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It’s inescapable; employability is a prominent feature of contemporary Higher Education

20 Feb 2019 | Stuart Norton Ahead of the next #LTHEchat and #AdvanceHE_Chat on 27 February 2019, Stuart Norton & Kim Ansell, - Senior Advisers at Advance HE - discuss employability in higher education and how we may wish to reframe our approaches and focus efforts moving forward.

While employability per se looks set to remain a contested topic, it is evident that it is typically well established in the lexicon of HE providers – with attention now coming to bear on graduate outcomes at a disciplinary level there is an ever-increasing scrutiny around graduate earnings, progression and the ‘inequalities’ of various subjects as highlighted in various media articles such as; ‘The degrees that make you rich... and the ones that don't’ BBC (2017). This ‘value for money’ narrative often has a negative impact and sells the sector short as it undermines the wider value of higher education – yet arguably it has also created a greater focus on enhancing employability across a plethora of subjects.

While employability skills are never far removed from the debate, the research is clear; employability in itself is far more complex than proponents of ‘employability skills’ suggest[1]. However, those championing employability are often caught externally within varying debates around the use of language and terminology – typically coupled with the ‘skills gap’ paradigm - which is perhaps best highlighted by universities now ‘hitting out’ against the dangerousness of the ‘skills obsession’ THE (2019).

Starting with the premise that HEIs typically do a good job – there are challenges; consistency of provision, inclusivity of opportunity, labour market detail and socio-geographic factors to name but a few, but HEIs have, in general, risen to the challenge of enhancing employability. Knowledge Transfer initiatives, Innovate UK work, university incubators, entrepreneurship programmes and a plethora of industry/academic partnerships create both jobs and the necessary components of employability that are intrinsically linked to such activities.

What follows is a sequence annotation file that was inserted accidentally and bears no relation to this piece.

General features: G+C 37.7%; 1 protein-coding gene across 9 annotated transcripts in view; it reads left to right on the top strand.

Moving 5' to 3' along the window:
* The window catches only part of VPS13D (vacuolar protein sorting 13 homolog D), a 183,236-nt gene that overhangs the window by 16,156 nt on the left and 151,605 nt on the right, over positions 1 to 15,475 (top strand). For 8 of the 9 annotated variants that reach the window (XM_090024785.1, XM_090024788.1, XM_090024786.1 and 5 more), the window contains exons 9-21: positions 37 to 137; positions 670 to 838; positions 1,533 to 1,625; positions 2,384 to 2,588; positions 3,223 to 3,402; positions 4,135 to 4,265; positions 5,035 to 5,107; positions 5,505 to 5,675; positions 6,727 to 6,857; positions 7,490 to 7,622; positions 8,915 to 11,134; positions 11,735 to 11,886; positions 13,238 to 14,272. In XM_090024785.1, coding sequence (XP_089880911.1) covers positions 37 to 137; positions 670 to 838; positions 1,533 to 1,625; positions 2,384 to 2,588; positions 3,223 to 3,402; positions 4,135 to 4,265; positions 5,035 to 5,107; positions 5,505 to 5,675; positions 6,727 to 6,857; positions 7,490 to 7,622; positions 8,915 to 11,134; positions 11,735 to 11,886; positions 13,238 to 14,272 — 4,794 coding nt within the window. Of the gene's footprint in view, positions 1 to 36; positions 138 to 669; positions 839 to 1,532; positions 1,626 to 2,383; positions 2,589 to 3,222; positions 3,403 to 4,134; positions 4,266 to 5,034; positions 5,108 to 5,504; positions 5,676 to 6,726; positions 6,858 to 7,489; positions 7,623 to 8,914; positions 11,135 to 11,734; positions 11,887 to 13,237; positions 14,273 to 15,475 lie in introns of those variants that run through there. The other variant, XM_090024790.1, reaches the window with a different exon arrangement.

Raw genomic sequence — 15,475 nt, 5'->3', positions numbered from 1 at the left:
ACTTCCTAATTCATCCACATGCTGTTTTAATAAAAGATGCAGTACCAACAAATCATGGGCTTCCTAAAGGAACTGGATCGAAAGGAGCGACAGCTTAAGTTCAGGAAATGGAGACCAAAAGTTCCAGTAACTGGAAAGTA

To really make a difference and change the narrative, we must move the debate beyond semantic arguments and provide a renewed focus, positioned around three propositions:

  1. Clear purpose, leadership and implementation of employability outcomes clearly linked to strategic aims.
  2. The ability to collaborate and transfer knowledge to ensure we are designing inclusive employability opportunities for all students.
  3. A better, sector-wide articulation of the value that higher education creates in relation to employability.

We are all aware of the varying external factors that can influence graduate employment rates – and with higher level employment remaining fairly static over a number of years it may be pertinent to ask what HEIs are doing. However, these static measures of employment do not measure or articulate the value that universities contribute to employability.

Perhaps the best evidence to support the work HEIs have put into employability comes from UK Engagement Survey data – the graph below shows that from first year to final year reporting student awareness and perception of skills show a marked improvement:

UK-Engagement-Survey-data-differences-skills-development

While taking the UKES data as a positive, there is arguably room for improvement too. So going back to the three propositions, what could this data look like with a clear(er) strategic plan and proper implementation aligned to this? What if all opportunities were as accessible as could be, with any variations suitable, robust and relevant? What story would the sector narrative demonstrate about higher education’s role in employability?

It’s accepted that employability is, at times, contentious, and consensus is not being sought here in terms of a definition or use of language regarding ‘skills’. Yet, if we are to pause and think about what students want from Higher Education, we are fairly assured that is not just the qualification, nor is it necessarily about ‘that first job’ – it may be the job after that and the job after that, or multiple careers, or individual ventures and aspirationally about making a difference – all of which speak volumes to the need to develop employability alongside subject knowledge and technical skills.

Join us for an exploration of this topic in the joint tweet chat on Wednesday 27th February at 20:00 GMT. #AdvanceHE_Chat #LTHEchat

[1] for example see Yorke & Knight (2004), Dacre Pool and Sewell (2007) Bennet, Richardson and Mackinnon (2016), Tomlinson (2017)

References:

Bennett, D., Richardson. S., and MacKinnon, P., (2016). Enacting strategies for graduate employability: How universities can best support students to develop generic skill Part A. Canberra, ACT: Australian Government, Office for Learning and Teaching, Department of Education and Training.

Dacre Pool, L & Sewell, P 2007, 'The key to employability: developing a practical model of graduate employability' Education and Training, vol. 49, no. 4, pp. 227-289.

Tomlinson, M. (2017) ‘Forms of graduate capital and their relationship to graduate employability’, Education + Training, Vol. 59 Issue: 4, pp.338-352

Yorke, M. and Knight, P.T. (2004), ‘Embedding Employability into the Curriculum’, Higher Education Academy, York.

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